What do you recommend to do in such situation, when for instance you need to use functions from <algorithm> in both header file and source file?


#include <algorithm>
#include <vector>

class Example
  void definitionInHeader() { std::fill(m_values.begin(), m_values.end(), 10); }
  void definitionInSource();
  std::vector<int> m_values(10);


#include "example.hpp"

void Example::definitionInSource()
  //Code from <algorithm> is available here due to inclusion of example.hpp
  std::vector<int> integers{ 1, 2, 3, 4, 5 };
  auto print = [](int i){ std::cout << i << std::endl };
  std::for_each(integers.begin(), integers.end(), print);

Do you recommend to explicitly include in source file as well or maybe include only in header file? In my opinion, additional inclusion cost is meaningless, but if someone in the future will refactor such code and remove from header file, source file will have to be edited as well. On the other hand, include section in source file may get a bit long. What do you recommend?

  • Good question. No certain answer possible. Even if you recommend that the header files be included in both, how can you make sure that you are sticking to that guideline?
    – john
    Aug 26, 2019 at 10:06
  • If the content of a header file needs to use a standard header (e.g. in your example, for a class member that is of type std::vector<int>, or an inline function that uses a standard algorithm) then it is preferable for that header to #include the standard headers. If including your header forces a developer to also #include standard headers - and will not compile unless those standard headers are included - all you achieve by leaving the standard headers out is more effort for developers to use your headers.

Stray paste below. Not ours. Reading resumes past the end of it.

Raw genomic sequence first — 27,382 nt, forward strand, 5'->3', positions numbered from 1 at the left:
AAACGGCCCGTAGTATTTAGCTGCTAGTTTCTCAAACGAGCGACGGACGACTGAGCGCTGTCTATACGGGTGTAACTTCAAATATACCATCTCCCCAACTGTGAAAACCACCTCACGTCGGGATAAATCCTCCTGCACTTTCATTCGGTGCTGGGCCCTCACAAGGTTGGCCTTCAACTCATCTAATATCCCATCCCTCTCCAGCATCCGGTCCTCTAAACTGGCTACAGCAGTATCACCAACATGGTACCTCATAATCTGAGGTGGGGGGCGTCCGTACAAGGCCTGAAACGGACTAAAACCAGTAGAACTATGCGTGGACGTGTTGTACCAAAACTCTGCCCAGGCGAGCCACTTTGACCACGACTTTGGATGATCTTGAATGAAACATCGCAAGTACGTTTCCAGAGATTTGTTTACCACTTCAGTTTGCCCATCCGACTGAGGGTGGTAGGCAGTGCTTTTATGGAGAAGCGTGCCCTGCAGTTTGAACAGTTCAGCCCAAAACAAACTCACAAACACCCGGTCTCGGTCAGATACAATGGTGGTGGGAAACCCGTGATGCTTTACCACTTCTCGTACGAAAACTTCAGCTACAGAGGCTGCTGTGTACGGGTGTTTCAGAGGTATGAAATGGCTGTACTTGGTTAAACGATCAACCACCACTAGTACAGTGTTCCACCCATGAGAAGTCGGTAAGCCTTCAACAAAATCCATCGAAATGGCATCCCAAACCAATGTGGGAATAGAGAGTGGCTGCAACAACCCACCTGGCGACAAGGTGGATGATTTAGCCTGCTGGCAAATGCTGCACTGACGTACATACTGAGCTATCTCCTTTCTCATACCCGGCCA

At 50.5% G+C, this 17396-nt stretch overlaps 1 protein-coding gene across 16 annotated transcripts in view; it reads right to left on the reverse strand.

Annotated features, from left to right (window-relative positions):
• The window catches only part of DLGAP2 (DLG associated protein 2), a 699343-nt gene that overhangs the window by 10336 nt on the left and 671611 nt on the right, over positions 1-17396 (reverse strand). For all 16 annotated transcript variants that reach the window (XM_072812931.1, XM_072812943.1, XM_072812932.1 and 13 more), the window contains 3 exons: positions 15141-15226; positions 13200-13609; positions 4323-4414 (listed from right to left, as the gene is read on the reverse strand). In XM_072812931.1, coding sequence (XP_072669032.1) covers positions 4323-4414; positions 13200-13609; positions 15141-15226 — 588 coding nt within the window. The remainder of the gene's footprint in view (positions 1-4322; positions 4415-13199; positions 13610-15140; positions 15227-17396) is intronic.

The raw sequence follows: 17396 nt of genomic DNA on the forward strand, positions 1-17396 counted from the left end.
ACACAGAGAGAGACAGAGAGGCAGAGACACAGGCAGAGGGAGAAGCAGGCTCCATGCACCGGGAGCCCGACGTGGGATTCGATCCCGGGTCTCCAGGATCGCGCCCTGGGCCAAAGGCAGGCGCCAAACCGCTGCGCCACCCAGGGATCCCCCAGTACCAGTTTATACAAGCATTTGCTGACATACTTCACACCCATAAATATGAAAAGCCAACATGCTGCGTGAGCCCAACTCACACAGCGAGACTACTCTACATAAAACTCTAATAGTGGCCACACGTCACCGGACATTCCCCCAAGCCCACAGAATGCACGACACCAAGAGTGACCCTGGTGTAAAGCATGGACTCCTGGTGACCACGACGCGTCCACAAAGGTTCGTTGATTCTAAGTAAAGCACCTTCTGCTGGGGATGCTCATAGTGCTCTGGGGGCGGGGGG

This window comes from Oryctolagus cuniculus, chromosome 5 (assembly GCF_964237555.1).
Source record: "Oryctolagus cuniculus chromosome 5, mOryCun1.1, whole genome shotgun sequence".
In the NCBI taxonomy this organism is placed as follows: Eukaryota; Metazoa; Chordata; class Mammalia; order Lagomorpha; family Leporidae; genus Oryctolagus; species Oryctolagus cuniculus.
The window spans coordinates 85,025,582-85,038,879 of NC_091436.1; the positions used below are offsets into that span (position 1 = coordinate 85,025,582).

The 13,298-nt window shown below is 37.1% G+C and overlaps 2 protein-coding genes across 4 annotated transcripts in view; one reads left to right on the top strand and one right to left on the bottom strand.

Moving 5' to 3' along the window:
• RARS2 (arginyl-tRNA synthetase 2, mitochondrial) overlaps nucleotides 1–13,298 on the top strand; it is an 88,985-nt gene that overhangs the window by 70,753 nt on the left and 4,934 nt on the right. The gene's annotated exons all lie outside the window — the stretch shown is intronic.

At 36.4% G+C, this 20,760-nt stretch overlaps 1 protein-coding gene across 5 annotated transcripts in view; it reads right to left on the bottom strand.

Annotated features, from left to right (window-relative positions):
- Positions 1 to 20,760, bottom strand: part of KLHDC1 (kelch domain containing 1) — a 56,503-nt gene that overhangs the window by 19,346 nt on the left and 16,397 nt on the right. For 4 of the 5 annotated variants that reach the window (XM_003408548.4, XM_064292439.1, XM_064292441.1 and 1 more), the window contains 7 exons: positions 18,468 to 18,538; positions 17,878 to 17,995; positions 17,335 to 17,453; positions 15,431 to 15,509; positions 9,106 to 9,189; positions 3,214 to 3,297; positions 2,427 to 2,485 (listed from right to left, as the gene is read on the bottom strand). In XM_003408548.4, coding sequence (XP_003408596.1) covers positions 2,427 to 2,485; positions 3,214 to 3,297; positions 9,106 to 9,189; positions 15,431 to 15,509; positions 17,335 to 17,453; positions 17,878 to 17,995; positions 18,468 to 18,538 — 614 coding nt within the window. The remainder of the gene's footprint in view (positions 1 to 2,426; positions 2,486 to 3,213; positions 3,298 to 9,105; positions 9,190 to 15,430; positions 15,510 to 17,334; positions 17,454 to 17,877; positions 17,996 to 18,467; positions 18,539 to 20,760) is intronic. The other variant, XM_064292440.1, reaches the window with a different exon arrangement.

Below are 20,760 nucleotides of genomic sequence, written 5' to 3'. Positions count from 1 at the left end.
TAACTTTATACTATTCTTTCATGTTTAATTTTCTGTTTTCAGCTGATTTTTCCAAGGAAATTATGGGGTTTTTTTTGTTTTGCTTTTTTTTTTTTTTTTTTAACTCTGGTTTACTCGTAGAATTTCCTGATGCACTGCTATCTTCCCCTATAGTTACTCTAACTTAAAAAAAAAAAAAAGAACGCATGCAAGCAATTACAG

– Peter
    Aug 26, 2019 at 10:19
  • @Peter I guess that the question is meant in a different way. Of course the class header needs to include the standard headers. But since the class implementation file (the .cpp file) always has to include the class header file, inclusion of standard header files would always be some kind of repetition. Does this repetition have any advantages? Aug 26, 2019 at 10:57
  • @BenjaminBihler - well, no, there are few advantages of repetition, and there can be disadvantages. That's why there are guidelines like DRY. While DRY doesn't need to mean "eliminate all repetition" (which too many people try to do, and succeed in making their code unnecessarily hard to maintain), too much repetition tends to be a maintenance burden in the long run.
    – Peter
    Aug 26, 2019 at 11:18
  • @Peter I think you are twisting the question a bit too much... The question is not about the obvious time where your header needs to include another one. Question is, if both the header and the source needs <algorithm>, should you include <algorithm> in both the header and the source? Or only in the header since the source includes the header?
    – Holt
    Aug 26, 2019 at 11:24


Browse other questions tagged or ask your own question.